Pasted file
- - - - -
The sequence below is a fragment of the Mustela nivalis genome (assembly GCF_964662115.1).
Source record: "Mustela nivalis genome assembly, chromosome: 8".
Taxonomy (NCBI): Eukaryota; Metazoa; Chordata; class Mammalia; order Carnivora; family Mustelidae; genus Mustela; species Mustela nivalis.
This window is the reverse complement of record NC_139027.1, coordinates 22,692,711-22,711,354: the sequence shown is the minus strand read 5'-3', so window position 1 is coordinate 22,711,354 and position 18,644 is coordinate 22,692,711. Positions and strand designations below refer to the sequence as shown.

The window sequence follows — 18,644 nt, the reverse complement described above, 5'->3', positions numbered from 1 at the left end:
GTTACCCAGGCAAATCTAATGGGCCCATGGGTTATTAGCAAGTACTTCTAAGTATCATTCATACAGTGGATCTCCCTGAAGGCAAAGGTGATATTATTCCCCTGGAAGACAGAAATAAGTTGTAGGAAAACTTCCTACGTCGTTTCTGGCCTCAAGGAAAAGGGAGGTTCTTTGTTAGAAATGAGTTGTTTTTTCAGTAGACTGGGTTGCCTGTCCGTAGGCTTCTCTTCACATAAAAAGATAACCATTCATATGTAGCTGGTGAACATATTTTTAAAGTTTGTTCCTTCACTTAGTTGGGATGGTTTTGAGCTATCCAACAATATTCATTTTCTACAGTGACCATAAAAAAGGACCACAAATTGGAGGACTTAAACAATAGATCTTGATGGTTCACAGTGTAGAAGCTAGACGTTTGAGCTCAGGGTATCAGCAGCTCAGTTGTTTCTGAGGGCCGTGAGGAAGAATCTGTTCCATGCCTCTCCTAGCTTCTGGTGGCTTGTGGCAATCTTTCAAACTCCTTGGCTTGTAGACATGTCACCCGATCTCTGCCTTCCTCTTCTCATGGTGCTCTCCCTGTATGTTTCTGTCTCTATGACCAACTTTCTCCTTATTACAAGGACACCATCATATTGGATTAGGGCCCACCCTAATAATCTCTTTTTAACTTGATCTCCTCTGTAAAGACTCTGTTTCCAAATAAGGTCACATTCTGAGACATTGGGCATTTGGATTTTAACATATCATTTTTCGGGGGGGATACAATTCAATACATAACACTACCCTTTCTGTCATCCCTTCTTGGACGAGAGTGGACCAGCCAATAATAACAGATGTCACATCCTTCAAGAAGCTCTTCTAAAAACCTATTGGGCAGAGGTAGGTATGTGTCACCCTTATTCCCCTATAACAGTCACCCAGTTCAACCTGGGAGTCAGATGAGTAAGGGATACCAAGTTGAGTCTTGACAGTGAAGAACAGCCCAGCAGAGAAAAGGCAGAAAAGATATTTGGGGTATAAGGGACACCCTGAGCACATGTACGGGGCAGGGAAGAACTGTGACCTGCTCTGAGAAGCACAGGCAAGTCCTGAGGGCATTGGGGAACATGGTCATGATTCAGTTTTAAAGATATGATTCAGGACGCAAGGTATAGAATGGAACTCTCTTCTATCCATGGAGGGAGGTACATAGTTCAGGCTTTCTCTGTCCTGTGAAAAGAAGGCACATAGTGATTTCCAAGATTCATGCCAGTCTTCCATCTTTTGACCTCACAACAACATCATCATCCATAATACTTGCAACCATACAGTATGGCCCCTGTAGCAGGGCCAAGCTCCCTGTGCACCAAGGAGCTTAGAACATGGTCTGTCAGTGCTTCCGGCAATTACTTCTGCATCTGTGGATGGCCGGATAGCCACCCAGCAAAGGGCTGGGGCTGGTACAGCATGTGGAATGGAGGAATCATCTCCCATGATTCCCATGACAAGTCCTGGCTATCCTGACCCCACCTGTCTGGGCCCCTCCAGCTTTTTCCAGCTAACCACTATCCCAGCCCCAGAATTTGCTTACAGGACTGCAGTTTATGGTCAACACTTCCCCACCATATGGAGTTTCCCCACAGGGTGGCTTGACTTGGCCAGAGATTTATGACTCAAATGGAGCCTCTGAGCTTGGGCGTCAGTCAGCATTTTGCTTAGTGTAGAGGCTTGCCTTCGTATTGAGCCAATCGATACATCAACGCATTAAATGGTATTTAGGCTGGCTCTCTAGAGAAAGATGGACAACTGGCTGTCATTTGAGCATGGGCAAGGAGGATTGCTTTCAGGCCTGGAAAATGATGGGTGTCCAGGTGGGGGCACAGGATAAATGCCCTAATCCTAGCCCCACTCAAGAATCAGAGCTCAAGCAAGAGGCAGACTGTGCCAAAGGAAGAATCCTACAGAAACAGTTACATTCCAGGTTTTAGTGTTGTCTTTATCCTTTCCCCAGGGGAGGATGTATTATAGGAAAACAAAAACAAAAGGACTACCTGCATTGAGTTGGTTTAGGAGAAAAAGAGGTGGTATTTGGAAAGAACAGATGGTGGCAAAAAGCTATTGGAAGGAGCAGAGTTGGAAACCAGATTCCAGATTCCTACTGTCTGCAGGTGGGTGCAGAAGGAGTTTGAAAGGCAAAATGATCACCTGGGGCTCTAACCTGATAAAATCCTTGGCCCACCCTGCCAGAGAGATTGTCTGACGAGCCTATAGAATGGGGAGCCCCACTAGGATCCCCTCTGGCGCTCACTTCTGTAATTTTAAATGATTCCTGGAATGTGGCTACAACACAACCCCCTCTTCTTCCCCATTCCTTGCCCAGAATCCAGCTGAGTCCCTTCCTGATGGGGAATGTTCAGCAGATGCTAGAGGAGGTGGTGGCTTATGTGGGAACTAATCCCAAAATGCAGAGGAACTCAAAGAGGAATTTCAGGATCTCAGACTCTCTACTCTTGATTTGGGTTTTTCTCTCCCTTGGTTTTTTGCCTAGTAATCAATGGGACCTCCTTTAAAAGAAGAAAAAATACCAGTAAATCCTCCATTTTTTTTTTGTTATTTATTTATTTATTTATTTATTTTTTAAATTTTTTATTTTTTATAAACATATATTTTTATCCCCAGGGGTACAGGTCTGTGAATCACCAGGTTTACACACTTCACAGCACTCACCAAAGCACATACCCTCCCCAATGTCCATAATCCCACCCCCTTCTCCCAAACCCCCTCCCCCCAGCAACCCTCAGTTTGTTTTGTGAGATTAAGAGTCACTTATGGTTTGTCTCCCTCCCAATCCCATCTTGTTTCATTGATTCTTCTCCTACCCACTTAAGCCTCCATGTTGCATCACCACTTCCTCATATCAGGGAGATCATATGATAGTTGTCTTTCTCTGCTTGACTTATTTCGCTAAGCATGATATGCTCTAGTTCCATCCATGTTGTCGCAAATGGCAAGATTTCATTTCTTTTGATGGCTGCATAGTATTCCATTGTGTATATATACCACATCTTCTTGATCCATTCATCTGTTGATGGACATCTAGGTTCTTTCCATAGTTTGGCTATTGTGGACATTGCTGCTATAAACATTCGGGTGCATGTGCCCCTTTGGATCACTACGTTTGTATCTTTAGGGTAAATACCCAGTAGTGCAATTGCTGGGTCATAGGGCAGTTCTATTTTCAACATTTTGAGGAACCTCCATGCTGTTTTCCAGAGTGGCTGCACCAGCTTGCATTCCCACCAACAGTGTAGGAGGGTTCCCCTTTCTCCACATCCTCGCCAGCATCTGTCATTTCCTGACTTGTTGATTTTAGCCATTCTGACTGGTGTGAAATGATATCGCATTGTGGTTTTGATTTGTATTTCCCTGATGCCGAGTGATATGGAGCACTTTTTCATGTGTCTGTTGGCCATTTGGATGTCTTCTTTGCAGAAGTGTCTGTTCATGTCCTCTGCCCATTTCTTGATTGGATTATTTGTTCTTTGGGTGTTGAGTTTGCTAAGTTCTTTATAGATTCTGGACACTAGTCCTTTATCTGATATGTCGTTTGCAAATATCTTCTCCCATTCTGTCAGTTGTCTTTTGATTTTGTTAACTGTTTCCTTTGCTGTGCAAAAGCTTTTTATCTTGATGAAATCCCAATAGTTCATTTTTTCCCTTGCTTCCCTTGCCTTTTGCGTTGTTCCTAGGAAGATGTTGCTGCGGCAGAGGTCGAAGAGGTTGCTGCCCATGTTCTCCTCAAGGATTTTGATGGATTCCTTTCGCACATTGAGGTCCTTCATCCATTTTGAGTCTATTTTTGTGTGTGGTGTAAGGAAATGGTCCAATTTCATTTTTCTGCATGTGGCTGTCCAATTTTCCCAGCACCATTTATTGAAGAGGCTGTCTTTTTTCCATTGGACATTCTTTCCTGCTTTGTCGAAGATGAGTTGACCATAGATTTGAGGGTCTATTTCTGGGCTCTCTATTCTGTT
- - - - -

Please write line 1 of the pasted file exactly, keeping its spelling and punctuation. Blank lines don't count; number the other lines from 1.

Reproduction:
The sequence below is a fragment of the Mustela nivalis genome (assembly GCF_964662115.1).